Prof. Lambert Schomaker wins the prestigious IBM Faculty Award for the Target-supported Monk system
Prof. Lambert Schomaker - director of Artificial Intelligence Research at the Department of Artificial Intelligence, University of Groningen received an IBM Faculty award 2011 at an official ceremony on November 29th this year. The award is a recognition for his work and contribution to the development of a distinctive IT system that enables quick and efficient searching through handwritten documents and archives. The system, called Monk is one of Target's challenging projects. Since 2009, when Prof. Schomaker and his group joined the Target consortium, the pool of expertise and close collaborations within the Target knowledge center have helped Monk become a technology with growing potential that is quickly catching the attention of archives and libraries around Europe.
Monk and Target
Monk was developed within the broader research initiative supported by the Netherlands Organization for Scientific Research (NWO), called Continuous Access to Cultural Heritage (CATCH), where efforts are focused on developing methods and techniques that utilize ICT technology to facilitate access to, and management of large historical collections. The system explores ways of using the advantages offered by the fast growing computational, processing and storage technologies for improving the access and search through large digitized archives. It is now used by Scratch4all - one of Target pilot projects managed by Target Holding, to search and store documents from the National Archive of the Netherlands (Nationaal Archief).
Monk specifically targets historical records, such as handwritten documents, for which traditional OCR (Optical Character recognition) techniques are either not applicable or not effective. The system relies on efficient word-retrieval and recognition algorithms that can be trained in real time using inputs from volunteers, who label individual handwritten words. Currently, Monk has ingested fifteen books form the National Archive and soon this number is expected to grow to forty. The long-term ambition is to use Monk technology in massive world heritage archives.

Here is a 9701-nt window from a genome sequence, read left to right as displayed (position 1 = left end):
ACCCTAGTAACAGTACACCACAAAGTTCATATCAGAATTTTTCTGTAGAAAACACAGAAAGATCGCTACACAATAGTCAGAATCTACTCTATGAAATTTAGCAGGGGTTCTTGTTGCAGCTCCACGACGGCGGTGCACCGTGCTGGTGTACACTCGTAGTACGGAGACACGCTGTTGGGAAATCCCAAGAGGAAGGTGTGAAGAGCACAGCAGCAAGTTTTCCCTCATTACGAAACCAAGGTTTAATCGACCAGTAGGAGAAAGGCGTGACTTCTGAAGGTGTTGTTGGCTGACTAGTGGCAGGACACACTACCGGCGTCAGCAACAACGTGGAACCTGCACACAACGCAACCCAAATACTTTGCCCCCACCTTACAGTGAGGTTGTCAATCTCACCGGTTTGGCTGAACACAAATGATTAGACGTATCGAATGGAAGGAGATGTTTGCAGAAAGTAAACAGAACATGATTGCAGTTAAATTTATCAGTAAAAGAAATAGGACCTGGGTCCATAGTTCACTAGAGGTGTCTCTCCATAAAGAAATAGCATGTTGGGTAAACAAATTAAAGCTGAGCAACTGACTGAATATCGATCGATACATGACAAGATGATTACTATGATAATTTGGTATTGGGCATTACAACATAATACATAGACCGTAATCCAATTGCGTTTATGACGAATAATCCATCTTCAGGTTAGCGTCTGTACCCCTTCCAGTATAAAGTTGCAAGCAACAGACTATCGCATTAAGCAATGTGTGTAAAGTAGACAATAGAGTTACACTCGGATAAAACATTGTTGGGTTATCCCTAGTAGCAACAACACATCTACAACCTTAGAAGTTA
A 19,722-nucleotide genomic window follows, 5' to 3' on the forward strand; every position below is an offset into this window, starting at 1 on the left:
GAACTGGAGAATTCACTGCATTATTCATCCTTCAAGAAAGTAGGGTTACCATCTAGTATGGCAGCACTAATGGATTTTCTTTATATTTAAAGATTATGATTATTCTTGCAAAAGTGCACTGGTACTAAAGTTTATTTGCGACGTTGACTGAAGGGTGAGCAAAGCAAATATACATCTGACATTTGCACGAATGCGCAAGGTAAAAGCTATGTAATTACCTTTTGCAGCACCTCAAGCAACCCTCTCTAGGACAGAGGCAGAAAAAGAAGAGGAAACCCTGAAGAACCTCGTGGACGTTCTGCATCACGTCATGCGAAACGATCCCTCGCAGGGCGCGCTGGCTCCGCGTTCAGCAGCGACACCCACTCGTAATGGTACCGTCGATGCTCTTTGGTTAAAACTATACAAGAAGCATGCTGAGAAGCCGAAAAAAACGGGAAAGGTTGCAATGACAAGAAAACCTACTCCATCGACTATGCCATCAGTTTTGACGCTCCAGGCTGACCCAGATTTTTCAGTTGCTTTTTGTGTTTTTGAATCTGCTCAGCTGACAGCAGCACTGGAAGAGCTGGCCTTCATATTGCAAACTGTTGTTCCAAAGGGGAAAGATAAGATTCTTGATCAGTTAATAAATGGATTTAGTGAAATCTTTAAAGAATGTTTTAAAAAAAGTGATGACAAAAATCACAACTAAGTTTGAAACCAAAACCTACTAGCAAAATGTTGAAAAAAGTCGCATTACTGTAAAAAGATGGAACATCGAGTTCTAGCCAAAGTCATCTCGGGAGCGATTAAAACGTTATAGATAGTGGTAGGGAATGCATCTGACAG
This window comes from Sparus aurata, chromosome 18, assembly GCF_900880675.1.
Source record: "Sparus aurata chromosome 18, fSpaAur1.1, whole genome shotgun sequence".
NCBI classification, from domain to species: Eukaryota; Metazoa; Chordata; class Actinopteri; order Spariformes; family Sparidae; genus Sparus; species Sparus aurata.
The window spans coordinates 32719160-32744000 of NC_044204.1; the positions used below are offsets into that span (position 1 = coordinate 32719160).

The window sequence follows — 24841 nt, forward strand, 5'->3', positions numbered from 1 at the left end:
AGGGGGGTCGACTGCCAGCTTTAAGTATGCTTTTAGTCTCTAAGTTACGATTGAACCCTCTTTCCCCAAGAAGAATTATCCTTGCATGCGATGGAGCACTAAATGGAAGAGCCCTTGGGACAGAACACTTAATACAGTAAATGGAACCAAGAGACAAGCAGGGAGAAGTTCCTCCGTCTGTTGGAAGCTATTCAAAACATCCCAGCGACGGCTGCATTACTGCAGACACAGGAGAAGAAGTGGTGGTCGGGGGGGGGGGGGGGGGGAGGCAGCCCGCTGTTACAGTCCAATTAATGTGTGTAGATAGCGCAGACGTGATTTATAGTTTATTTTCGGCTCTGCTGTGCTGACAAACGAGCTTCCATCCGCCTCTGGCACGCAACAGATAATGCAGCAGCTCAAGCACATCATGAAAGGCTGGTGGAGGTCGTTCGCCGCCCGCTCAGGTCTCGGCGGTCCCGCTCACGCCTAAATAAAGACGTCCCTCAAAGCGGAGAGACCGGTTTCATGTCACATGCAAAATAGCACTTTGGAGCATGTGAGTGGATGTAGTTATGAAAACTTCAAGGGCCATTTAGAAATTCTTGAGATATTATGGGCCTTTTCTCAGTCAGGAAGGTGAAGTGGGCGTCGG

When developing Monk, Prof. Schomaker and his research group envisioned a system that integrates real-time machine learning, interactive web access and uninterrupted expansion with the help of high-performance computing and massive data storage. As such, Monk fitted well into the goal of the Target project - to design and build the necessary intelligent technology for large-scale, data- and computationally-intensive information systems. At present, the Monk system is running on the Target testbed - a hardware park featuring impressive processing and storage (close to 10 Petabytes) facilities. The cooperation and knowledge sharing environment, fostered by Target, provides a platform for steady improvements in the performance of Monk, particularly in the area of scalability. In addition, the development of new web interfaces made Monk a very user-friendly system, easily accessible to the general public. As a result, Monk search engine has attracted considerable interest from archival institutions, nationally and internationally, and its significance as a novel system for access/search through large handwritten archives is only expected to grow. " What is special about Monk is that there is no question of a laboratory phase and a separate operational stage in the real world. What is happening is continuous learning of material supplied by a number of Dutch archives. This approach makes special, new demands of computer systems" said prof. Schomaker d uring the ceremony, after receiving the IBM Faculty Award.